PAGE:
WRC 2 - FIA World Rally Championship 2011 Review (Xbox360)

In recent years I’ve often wondered why nobody makes rally games anymore. The DiRT series certainly contains a fair bit of rallying, but it has evolved into a more general off-road racing experience including buggies, Rallycross and *spit* Gymkhana. Aside from that, the closest I’ve come to a rally game this year was 1C’s Off Road Drive, but that was focussed less on speeding along highly inappropriate roads and more on slowly winching your way through pools of mud.

After playing WRC FIA World Rally Championship 2 (and breathe) I think I have my answer, and it isn’t because nobody knows how to make a decent rally game. WRC Lots of Syllables 2 is definitely decent. Rather, it’s because nobody knows how to present a decent rally game to the public.

My dust. Eat it

Nothing exemplifies this better than WRC 2’s menu screens, which look as if they were drawn on a piece of A4 paper by a small child with a blunt HB pencil. Seriously, somebody needs to give the menu designer at Milestone a box of crayons or something. Even better, someone ought to show him around an actual rally-stage pit area and say “Wouldn’t it be cool if the player of your games could somehow experience this? Why don’t you write that idea down on the blank piece of paper you’re carrying around? Wait, that’s your menu design? Oh dear Lord.”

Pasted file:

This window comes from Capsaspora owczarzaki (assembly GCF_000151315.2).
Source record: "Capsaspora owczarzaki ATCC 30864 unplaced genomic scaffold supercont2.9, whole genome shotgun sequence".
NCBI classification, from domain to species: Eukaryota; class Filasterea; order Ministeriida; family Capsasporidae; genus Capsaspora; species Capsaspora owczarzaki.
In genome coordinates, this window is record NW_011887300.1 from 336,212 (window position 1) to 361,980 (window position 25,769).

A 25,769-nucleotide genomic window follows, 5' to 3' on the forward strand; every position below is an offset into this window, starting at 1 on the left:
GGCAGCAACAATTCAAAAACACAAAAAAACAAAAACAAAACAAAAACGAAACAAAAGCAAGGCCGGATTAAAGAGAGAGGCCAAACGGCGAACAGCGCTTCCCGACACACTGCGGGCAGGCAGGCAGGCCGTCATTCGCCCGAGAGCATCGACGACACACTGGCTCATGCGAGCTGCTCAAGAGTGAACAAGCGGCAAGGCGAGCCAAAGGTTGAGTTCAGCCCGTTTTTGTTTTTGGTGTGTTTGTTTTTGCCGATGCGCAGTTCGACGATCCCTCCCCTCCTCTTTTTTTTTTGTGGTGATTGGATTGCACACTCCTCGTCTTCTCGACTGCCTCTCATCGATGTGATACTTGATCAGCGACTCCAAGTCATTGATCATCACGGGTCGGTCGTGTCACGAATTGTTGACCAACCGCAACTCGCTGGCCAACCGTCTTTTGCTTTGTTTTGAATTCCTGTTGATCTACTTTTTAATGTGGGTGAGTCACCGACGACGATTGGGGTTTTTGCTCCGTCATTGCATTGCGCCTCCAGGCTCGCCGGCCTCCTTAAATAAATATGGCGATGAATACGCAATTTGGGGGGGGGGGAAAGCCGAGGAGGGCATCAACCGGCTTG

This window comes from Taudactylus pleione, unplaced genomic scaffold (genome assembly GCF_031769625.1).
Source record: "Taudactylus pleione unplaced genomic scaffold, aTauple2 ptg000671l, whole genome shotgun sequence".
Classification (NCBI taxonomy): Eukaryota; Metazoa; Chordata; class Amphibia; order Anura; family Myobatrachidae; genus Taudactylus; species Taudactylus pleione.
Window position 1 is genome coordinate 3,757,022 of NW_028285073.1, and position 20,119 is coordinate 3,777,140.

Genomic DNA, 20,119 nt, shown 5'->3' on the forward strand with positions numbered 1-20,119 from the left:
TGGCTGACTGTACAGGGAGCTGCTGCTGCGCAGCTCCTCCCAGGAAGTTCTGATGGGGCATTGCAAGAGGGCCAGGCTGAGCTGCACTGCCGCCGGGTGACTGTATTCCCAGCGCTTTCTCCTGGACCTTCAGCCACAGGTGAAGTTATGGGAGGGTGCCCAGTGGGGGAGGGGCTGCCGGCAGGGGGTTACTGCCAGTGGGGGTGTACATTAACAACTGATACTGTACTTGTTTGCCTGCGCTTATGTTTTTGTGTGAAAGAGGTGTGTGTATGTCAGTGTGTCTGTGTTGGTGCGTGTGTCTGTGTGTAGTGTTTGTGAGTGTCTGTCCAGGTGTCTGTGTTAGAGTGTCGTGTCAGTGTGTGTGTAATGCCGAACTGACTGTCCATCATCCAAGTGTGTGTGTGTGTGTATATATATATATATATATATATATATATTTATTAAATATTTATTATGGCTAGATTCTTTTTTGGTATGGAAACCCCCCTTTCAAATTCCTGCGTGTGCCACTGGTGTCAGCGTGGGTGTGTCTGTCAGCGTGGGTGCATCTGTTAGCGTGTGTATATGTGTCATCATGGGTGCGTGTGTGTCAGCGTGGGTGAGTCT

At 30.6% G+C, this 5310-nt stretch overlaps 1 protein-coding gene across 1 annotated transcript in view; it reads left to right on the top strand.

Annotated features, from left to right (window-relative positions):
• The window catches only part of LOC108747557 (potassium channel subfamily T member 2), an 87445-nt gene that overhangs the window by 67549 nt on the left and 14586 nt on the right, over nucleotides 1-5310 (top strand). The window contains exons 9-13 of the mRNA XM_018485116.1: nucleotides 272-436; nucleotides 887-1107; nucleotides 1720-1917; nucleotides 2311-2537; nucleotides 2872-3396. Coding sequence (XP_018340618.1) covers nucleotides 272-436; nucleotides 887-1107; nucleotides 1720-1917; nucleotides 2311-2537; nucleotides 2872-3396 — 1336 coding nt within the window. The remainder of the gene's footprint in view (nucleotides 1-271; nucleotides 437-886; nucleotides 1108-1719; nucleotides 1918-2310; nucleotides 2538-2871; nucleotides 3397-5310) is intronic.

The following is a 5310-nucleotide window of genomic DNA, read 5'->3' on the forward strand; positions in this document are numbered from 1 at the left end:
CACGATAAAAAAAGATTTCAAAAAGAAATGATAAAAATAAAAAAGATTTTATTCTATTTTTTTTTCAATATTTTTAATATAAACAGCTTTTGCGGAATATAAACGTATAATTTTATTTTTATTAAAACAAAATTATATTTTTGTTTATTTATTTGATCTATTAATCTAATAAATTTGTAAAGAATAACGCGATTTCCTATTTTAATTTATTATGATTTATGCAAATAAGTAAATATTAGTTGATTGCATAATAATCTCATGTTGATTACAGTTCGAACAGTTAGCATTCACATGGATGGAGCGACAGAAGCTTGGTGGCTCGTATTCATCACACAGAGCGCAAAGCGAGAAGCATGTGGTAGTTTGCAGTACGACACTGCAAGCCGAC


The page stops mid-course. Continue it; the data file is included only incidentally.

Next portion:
Now, moaning about the menu screens may seem like nitpicking, but the problem is compounded by the amount of time you spend in them between races. This is especially the case in the career mode, which is a vast, sprawling, incredibly detailed thing with nine car categories. Unfortunately, it’s a vast, sprawling incredibly detailed thing with nine car categories which is half-simulated in black text on a white background.